The 2017 crop of offensive lineman in the NFL draft left much to be desired. With that said, an early look at the 2018 class of offensive lineman shows a deeper and more talented pool of prospects.
With the amount of money franchises are paying quarterbacks, they must protect their investment by fielding a sound group of blockers in front of them.
Who are the top offensive line prospects entering the season? Let’s examine the top five.
1. Connor Williams, Texas
Williams looks like he could be special. Entering his third season as a starter, Williams became the Longhorns starting left tackle as a true freshman. In just his sophomore season, he was a consensus first team All-American.
Williams is a smooth and balanced blocker with considerable refinement. He looks natural when sliding his feet to mirror pass rushers and has the mobility to shut down speed off the edge. He pairs his technique and movement skills with good power throughout his frame, making him a dominant blocker.
Williams has the makeup of a high first-round pick and traits of franchise left tackle in the NFL.
2. Mike McGlinchey, Notre Dame
Notre Dame left tackle McGlinchey would have challenged to be the first offensive lineman drafted and a first-round selection if he would have declared for the 2017 NFL Draft. To the delight of Notre Dame fans, McGlinchey returned to South Bend and pairs with fellow senior Quenton Nelson to give the Irish a devastating pair of blockers on the left side.
McGlinchey has an ideal frame and desired length to become a blindside protector in the NFL. His smooth feet and natural movements translate perfectly to today’s game. A balanced player, McGlinchey excels in all facets of blocking. His technique is consistently sound, play strength is outstanding and football intelligence is apparent.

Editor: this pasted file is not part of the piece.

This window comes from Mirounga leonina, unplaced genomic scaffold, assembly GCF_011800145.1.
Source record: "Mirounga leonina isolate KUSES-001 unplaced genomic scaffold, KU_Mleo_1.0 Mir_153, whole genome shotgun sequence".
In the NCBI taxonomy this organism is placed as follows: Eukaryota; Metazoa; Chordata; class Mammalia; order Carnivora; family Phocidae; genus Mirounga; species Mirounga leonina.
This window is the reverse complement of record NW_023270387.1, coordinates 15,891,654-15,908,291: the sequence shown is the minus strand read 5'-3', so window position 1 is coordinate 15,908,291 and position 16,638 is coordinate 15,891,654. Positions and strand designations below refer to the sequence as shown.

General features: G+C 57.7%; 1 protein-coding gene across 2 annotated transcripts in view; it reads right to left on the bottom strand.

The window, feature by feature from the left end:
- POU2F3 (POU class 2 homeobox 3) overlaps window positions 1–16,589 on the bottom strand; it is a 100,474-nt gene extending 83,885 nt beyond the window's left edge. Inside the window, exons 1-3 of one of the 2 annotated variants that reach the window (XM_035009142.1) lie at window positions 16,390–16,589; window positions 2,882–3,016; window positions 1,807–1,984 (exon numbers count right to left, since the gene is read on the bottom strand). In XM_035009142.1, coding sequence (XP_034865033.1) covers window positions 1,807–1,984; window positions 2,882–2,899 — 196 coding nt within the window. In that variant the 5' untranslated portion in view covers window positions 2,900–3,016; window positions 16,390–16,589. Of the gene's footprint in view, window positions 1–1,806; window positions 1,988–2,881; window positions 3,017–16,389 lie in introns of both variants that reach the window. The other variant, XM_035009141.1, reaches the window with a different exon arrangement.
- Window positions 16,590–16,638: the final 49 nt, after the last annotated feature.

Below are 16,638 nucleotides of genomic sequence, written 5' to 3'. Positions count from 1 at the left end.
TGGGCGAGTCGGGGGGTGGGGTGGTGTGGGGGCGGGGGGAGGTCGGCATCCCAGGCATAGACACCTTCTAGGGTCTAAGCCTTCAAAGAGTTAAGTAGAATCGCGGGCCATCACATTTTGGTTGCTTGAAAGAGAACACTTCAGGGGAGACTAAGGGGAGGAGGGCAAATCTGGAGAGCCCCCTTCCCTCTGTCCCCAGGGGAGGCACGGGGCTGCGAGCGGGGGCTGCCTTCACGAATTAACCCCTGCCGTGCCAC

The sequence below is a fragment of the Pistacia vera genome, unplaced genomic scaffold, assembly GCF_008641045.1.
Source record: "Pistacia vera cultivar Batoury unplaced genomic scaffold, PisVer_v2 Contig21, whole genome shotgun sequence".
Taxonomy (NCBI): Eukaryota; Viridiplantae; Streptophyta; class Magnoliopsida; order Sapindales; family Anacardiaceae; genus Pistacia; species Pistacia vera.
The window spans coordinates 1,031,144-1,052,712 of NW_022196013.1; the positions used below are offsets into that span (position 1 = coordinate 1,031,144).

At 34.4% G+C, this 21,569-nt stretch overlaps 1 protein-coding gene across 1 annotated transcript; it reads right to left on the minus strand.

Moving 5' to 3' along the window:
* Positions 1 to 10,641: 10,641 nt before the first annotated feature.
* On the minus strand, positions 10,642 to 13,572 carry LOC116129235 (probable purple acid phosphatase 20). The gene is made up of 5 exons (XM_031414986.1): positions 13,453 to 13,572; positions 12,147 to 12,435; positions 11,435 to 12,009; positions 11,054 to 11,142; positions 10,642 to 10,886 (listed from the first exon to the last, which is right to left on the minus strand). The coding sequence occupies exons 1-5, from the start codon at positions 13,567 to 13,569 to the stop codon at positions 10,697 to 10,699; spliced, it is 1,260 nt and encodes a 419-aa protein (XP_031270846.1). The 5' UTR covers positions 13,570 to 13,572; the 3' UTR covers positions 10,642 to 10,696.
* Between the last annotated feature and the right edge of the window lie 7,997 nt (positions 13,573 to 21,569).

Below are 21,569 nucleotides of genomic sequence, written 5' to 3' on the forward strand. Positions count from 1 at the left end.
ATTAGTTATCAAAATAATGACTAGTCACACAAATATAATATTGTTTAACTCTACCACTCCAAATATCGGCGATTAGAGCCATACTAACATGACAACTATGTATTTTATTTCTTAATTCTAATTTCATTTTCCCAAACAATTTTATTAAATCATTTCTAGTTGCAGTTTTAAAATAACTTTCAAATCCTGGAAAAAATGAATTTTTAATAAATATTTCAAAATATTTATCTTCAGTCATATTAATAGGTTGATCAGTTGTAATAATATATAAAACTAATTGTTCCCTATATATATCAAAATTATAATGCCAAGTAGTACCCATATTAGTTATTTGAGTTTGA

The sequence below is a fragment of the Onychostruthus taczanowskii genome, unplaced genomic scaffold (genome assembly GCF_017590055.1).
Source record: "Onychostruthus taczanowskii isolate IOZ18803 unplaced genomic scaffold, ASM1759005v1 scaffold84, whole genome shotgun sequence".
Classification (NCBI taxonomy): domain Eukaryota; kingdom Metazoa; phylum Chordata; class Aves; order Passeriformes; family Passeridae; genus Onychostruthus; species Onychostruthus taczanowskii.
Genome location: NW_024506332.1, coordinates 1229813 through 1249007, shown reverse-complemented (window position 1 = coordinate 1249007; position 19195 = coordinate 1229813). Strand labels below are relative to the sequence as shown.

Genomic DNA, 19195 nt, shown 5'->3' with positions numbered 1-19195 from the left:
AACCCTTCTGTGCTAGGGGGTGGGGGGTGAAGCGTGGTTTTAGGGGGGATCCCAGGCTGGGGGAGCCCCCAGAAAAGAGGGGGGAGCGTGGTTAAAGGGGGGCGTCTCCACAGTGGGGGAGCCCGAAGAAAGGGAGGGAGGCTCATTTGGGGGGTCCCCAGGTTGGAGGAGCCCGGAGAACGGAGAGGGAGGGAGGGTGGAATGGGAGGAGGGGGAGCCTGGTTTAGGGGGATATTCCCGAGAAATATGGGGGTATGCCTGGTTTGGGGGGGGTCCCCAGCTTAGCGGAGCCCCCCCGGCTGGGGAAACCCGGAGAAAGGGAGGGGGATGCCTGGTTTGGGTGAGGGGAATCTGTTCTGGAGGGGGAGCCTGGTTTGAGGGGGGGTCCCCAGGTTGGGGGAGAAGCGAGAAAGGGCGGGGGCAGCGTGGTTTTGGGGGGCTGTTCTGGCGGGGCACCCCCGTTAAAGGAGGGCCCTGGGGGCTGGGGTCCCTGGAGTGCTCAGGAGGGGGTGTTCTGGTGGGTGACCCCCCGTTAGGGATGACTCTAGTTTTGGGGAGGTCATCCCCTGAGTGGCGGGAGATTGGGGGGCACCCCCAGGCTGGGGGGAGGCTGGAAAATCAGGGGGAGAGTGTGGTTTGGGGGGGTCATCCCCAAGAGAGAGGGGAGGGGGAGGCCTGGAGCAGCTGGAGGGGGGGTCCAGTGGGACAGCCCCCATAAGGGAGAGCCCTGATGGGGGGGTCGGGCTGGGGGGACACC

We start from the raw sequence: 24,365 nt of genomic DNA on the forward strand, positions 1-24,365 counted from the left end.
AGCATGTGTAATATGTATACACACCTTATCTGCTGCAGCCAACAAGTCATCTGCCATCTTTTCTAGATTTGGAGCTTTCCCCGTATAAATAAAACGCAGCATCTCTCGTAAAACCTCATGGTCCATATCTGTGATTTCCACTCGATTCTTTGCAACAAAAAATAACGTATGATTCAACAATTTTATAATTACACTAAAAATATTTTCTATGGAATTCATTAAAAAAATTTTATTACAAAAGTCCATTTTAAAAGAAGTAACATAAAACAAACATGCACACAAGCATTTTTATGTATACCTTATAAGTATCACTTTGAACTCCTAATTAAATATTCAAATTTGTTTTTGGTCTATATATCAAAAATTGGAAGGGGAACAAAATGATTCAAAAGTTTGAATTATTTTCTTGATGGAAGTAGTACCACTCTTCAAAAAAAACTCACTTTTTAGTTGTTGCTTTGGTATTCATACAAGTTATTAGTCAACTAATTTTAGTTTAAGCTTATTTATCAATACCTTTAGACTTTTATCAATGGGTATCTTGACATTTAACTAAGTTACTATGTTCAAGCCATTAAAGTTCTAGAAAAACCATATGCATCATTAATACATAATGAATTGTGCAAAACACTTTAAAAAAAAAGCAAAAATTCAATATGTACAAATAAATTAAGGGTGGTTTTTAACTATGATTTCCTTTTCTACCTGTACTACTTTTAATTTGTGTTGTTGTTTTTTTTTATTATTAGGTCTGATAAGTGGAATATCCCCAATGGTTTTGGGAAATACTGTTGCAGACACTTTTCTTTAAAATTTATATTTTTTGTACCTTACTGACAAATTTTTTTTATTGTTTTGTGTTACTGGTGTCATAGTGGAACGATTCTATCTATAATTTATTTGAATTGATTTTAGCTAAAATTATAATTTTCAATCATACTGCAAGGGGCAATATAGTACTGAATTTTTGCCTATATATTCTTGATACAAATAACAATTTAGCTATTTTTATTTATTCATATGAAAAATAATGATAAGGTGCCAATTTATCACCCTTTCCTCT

If he stays healthy, McGlinchey should enter the NFL with nearly 40 college starts under his belt. His experience, physical attributes and blocking ability have the makeup of a decade starter at left tackle in the NFL.
3. Billy Price, Ohio State
Price has started 41 consecutive games and, barring injury, will break Luke Fickell’s school record for starts and consecutive starts of 50. His experience shows up on tape, where his outstanding technique and apparent football intelligence shine.
A dominant run blocker, Price has the overall play strength to create significant movement in the running game and open up lanes. The center is an outstanding finisher who looks to pancake opponent and plays through the whistles. His punch, hip roll and leg drive work in unison, often putting defensive lineman on skates.
As a pass blocker, Price demonstrates the mobility to slide his feet, mirror rushers and close gaps. His powerful punch stymies pass rushers and jolts pads to halt their rush. He does well to work his hand fits, play with proper bend, remain balanced and maintain his technique.
Price should be in the mix to be the first interior offensive lineman drafted next spring.
4. Orlando Brown, Oklahoma
Brown’s father, also named Orlando Brown, spent a decade in the NFL as an offensive lineman and the younger Brown has the skills to do the same.
Having started all 26 games since walking on campus, Brown earned All-American honors as a sophomore and was named the Big 12 Offensive Lineman of the Year by the league’s coaches.
A massive man listed at 6 feet 8, 345 pounds, the left tackle is a dancing bear with a surprising amount of mobility. He’s as powerful as his frame suggests, making him an all-around force.
Brown has a bright future ahead of him given his physical traits, bloodlines and accomplishments to date.
5. Frank Ragnow, Arkansas
Ragnow should firmly check the size, experience and athleticism boxes while featuring all-around skills on the field.
A dominant blocker in space, Ragnow is effective climbing to the second level, pulling into the boundary and releasing on screens. The center plays with a tremendous football IQ and understanding of pass protection schemes.
Ragnow has the power to uproot defensive lineman out of their gap while executing with good pad level, body control and balance. He’s a good finisher that routinely puts defensive lineman on their back as he creates running lanes.
While he is a fit for any scheme, NFL teams that run zone run blocking concepts and need a center to function in space should be targeting Ragnow.